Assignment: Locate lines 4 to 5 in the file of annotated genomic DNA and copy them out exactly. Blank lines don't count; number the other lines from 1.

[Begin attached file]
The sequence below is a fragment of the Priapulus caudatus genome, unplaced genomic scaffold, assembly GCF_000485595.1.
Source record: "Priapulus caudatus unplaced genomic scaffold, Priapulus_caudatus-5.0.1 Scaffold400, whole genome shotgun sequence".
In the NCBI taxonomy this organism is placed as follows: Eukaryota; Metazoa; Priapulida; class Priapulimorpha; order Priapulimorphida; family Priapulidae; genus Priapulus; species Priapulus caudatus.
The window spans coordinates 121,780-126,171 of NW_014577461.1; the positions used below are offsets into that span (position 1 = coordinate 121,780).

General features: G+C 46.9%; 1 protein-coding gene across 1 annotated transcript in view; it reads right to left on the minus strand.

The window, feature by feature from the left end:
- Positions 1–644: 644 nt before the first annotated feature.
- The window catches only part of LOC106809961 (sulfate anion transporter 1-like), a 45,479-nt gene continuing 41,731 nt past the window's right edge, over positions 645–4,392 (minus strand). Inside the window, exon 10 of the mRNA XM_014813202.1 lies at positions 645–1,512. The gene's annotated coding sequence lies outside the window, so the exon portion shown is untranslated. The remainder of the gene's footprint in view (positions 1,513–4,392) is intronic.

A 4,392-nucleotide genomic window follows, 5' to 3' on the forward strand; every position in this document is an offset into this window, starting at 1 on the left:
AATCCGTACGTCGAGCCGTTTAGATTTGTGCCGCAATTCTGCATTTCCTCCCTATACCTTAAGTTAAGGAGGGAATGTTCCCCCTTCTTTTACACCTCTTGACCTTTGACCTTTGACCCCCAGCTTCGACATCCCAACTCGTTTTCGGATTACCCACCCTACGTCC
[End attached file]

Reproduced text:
The window spans coordinates 121,780-126,171 of NW_014577461.1; the positions used below are offsets into that span (position 1 = coordinate 121,780).

General features: G+C 46.9%; 1 protein-coding gene across 1 annotated transcript in view; it reads right to left on the minus strand.